Back in the real world, players’ form goes up and down. Hardly a staggering insight but in the universe of the unreal, it is forgotten far too frequently. The two finest midfielders I’ve seen at the Lane, Hoddle and Gascoigne, had more games when they were largely ineffective than glory games. It doesn’t diminish their stellar achievements one jot because that’s merely the nature of football. The way Ginola was lauded at half-time, you’d think he was Hod and Gazza rolled into one. I enjoyed watching him play, but just so you know, they show those goals against Barnsley and Leeds over and over partly because they are superb but mainly because there aren’t many others to choose from. For every moment where he turned a game there were twenty others where he slowed everything down intolerably or ran, however elegantly, into a blind alley.
In the real world, I’m fortunate enough to sit in row 14 of the Shelf, almost opposite the benches. The players are close, real-life flesh and blood, stained and steaming. When they hug the touchline, I can count the beads of sweat on their brow.
It’s a perspective that means I’m particularly close to wingers and full-backs. For that reason, I’m particularly fond of them. They can’t hide. I’m not seeing them through a prism of slowmos or tactics graphics. Right there. I see their faces and under pressure, I can see into their minds. I see elation, indifference and fear. Lots of fear, you’d be surprised. They cover it up but not from me.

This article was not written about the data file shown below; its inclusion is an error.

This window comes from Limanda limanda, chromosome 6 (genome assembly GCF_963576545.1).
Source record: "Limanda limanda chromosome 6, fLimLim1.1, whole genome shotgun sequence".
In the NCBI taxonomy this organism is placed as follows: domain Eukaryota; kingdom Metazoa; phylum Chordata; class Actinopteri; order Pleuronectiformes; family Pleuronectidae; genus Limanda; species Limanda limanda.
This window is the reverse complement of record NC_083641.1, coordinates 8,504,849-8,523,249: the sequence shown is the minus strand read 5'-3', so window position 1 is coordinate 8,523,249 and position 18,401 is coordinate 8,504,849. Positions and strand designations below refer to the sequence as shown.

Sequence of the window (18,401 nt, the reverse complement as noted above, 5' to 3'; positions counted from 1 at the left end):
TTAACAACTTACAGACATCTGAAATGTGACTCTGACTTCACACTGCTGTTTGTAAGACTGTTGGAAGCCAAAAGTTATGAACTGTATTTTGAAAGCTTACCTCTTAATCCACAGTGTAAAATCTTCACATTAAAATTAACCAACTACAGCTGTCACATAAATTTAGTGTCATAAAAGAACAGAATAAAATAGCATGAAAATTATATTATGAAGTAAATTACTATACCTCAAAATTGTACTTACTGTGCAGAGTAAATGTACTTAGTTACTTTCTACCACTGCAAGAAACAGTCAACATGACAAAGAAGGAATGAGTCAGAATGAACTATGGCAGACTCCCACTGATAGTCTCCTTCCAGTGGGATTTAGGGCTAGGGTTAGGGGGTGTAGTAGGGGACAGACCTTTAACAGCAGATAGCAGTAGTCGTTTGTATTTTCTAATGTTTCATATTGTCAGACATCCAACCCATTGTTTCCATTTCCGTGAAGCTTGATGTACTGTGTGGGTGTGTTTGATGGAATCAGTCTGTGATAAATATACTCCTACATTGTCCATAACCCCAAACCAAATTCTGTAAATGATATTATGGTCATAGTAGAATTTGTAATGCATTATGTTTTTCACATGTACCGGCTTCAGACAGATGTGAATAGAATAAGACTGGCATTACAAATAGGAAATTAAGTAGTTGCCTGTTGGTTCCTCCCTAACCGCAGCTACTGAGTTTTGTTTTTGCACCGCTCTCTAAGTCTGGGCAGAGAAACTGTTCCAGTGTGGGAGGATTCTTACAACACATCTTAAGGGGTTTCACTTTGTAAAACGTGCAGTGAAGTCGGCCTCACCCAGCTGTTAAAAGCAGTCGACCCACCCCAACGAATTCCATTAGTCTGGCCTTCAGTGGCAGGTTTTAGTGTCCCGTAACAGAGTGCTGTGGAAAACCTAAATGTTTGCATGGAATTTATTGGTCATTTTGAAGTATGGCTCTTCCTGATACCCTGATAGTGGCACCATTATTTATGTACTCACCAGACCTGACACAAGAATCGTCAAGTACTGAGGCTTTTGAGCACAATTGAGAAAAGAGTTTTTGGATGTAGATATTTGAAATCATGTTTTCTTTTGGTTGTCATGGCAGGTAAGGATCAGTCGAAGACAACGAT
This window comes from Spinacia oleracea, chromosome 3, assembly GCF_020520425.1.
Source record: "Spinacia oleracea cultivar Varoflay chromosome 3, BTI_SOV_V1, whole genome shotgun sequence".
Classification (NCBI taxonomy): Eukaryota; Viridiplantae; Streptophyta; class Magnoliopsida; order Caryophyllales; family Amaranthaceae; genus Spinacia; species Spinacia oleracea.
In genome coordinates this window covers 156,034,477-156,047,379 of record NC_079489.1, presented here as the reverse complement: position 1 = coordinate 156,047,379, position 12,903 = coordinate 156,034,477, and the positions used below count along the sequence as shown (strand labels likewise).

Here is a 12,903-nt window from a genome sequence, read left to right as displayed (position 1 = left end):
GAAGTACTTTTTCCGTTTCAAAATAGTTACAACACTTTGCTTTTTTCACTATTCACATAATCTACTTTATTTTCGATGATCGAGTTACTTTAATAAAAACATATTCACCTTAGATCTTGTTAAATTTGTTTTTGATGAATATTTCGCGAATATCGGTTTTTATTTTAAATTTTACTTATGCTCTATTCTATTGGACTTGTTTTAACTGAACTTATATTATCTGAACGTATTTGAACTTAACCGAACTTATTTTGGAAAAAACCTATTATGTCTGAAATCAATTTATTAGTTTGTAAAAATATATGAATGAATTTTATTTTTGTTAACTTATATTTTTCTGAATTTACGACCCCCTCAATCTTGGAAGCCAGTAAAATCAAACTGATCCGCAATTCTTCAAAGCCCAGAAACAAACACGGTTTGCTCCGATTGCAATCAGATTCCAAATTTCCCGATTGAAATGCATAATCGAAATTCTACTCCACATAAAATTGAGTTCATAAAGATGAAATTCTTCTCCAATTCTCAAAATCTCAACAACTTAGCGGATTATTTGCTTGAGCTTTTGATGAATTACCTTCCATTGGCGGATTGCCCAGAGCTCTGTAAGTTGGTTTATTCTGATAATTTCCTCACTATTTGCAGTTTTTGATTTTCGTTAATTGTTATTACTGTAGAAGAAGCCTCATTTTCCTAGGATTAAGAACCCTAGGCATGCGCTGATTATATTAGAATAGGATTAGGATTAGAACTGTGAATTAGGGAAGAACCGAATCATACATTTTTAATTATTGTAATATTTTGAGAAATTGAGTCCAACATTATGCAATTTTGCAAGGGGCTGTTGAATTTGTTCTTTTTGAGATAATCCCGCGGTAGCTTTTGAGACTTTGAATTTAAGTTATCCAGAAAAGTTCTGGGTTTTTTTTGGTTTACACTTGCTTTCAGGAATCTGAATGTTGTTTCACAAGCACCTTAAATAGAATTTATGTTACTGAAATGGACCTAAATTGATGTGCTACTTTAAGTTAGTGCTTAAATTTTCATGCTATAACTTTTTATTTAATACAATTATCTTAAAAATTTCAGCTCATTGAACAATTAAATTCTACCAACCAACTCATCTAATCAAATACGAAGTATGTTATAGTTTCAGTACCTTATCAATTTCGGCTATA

So I see Kyle Walker as the most focussed and committed of Tottenham players. I am convinced of it. Towards the end of last season, he was knackered. Sure, I know they play once or twice a week, should be fit enough blah blah. But pounding up and down that wing, forward and back, being nudged and pulled and kicked, he was tired. His legs were plastered with support tape as if stuck together with sellotape. In a quiet moment, he would bend double to catch his breath.
And he did not stop. Over and over, his determination to overcome the pain in his legs and his guts kept him going. His determination to be a good professional. His dedication to the shirt. Our shirt.
Walker is not playing so well this season. His poor positional play is being found out. Late on Saturday I looked for his runs to support Lennon as we sought an equaliser but there was nothing. I don’t know what caused it but he was shot through. The England trip, a virus maybe but he was off-colour. During a lull, he went to the bench, ostensibly for a drink but taking on liquid that late will have no effect whatsoever on his body. He needed a boost, words of soothing reassurance to quell his anxiety.
Exhaustion seeps from muscle to mind and when called into action next he made two horrendous mistakes in as many seconds and they scored their fourth. He made one final dash upfield in desperate atonement, stiff-legged and too late. Instinct propelled him forward.
Kyle Walker is not a bad player, he’s a fine footballer who is not playing well. He’s young and will learn. His pace gets him out of trouble most of the time but not always. Defenders need games to add positional nouse to their talents. He will succeed and but he has nothing to prove to me. I know he plays for the shirt.
Thanks to my cyberpal the @Lustdoctor. Blog in the blogroll to your right. Essential. Our conversation on twitter generated some ideas for this piece. Oh the irony.